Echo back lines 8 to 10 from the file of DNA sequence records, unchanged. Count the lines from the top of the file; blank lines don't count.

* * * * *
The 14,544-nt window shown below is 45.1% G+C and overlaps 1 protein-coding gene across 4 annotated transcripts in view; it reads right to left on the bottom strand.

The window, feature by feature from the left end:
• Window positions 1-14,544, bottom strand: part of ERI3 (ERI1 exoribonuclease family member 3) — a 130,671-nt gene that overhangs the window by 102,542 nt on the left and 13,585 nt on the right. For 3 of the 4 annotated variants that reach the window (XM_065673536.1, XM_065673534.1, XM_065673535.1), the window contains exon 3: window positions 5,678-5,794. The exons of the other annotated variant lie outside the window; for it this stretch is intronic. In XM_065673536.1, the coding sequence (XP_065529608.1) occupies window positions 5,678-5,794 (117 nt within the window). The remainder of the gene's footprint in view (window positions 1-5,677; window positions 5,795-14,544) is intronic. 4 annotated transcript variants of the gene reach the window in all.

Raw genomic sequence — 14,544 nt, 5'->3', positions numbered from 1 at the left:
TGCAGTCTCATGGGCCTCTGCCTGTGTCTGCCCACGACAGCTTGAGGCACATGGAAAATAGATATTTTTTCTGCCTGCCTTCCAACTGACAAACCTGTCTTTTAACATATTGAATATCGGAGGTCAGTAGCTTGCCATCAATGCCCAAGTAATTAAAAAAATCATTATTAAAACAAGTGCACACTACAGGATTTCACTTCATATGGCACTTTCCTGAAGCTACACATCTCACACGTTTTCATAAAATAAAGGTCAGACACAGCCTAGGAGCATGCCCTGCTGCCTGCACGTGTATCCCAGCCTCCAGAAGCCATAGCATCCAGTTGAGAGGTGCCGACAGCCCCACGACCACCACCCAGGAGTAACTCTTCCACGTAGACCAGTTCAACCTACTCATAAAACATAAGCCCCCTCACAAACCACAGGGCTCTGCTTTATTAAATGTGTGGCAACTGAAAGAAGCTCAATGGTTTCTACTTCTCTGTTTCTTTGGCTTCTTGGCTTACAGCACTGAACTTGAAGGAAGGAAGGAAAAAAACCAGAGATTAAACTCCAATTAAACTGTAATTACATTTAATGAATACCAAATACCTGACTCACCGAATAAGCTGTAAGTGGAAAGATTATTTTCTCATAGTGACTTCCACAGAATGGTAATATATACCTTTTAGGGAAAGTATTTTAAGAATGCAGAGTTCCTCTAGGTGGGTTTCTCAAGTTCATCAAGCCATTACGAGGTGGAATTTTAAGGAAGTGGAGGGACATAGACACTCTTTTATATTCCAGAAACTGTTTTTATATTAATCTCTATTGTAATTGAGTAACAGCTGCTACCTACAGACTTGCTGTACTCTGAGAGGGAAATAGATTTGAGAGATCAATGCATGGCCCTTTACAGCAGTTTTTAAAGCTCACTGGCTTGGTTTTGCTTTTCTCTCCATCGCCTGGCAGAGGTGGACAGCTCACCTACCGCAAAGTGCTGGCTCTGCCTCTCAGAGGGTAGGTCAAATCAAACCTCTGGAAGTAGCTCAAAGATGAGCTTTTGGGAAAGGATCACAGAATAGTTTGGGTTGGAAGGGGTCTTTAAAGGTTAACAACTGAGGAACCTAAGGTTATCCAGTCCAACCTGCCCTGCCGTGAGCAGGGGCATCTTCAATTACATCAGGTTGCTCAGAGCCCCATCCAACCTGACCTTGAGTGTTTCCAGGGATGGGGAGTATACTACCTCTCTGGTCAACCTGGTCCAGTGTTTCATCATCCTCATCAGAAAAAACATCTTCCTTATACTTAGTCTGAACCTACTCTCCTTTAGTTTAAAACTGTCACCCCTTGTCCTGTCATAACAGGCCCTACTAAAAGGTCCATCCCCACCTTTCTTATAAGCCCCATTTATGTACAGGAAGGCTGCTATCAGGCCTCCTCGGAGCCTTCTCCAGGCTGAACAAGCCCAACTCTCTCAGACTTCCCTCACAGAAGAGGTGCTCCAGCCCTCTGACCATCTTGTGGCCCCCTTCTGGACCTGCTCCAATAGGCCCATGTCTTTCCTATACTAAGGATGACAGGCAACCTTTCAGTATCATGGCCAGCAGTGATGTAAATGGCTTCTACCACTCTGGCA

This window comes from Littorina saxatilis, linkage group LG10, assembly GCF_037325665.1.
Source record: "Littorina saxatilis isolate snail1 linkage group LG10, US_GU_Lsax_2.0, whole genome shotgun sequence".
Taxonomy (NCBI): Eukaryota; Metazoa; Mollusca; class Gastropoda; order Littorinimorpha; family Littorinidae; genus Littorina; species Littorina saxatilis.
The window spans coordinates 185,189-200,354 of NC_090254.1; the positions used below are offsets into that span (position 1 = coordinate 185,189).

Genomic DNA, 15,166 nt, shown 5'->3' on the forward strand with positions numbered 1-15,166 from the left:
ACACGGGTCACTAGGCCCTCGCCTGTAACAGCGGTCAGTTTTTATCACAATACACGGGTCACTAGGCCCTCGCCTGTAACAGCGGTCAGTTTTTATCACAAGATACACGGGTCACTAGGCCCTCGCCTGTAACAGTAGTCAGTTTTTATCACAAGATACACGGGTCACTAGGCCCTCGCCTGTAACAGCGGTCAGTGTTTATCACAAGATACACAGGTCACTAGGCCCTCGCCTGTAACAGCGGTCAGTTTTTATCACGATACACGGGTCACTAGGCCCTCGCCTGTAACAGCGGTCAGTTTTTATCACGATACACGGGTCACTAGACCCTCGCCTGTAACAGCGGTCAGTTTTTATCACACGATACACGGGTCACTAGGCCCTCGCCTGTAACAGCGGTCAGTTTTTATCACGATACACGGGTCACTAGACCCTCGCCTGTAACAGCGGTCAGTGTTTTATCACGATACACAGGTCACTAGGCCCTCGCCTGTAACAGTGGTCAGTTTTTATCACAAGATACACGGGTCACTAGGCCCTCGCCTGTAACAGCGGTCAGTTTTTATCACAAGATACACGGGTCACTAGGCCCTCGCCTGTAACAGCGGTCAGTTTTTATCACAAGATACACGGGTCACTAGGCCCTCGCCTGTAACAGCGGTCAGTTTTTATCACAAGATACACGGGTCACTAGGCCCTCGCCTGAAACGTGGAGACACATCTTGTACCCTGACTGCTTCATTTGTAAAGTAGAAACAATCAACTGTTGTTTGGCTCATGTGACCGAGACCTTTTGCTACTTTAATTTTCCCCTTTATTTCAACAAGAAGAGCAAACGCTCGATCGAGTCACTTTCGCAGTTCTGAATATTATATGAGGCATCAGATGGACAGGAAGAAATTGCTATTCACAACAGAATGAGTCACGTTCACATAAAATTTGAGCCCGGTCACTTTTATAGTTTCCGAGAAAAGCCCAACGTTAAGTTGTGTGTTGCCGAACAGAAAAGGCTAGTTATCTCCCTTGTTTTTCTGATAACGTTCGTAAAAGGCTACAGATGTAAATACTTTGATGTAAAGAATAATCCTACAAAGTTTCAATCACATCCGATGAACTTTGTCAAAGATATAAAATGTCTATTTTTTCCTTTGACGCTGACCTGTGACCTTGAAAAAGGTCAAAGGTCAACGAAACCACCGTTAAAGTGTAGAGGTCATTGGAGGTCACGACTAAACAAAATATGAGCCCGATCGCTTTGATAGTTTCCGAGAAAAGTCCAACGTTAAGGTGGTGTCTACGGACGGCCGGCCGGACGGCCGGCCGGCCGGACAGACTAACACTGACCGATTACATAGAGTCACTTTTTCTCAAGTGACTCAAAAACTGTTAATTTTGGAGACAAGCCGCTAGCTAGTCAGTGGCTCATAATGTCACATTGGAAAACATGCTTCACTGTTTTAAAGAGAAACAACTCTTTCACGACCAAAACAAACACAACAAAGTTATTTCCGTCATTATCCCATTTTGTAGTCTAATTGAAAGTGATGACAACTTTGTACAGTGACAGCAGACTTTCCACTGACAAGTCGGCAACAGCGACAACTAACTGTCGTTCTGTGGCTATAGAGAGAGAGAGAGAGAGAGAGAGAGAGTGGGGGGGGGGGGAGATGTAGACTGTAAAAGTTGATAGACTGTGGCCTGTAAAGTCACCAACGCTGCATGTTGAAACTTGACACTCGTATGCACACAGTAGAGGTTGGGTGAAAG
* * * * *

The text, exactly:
Taxonomy (NCBI): Eukaryota; Metazoa; Mollusca; class Gastropoda; order Littorinimorpha; family Littorinidae; genus Littorina; species Littorina saxatilis.
The window spans coordinates 185,189-200,354 of NC_090254.1; the positions used below are offsets into that span (position 1 = coordinate 185,189).

Genomic DNA, 15,166 nt, shown 5'->3' on the forward strand with positions numbered 1-15,166 from the left: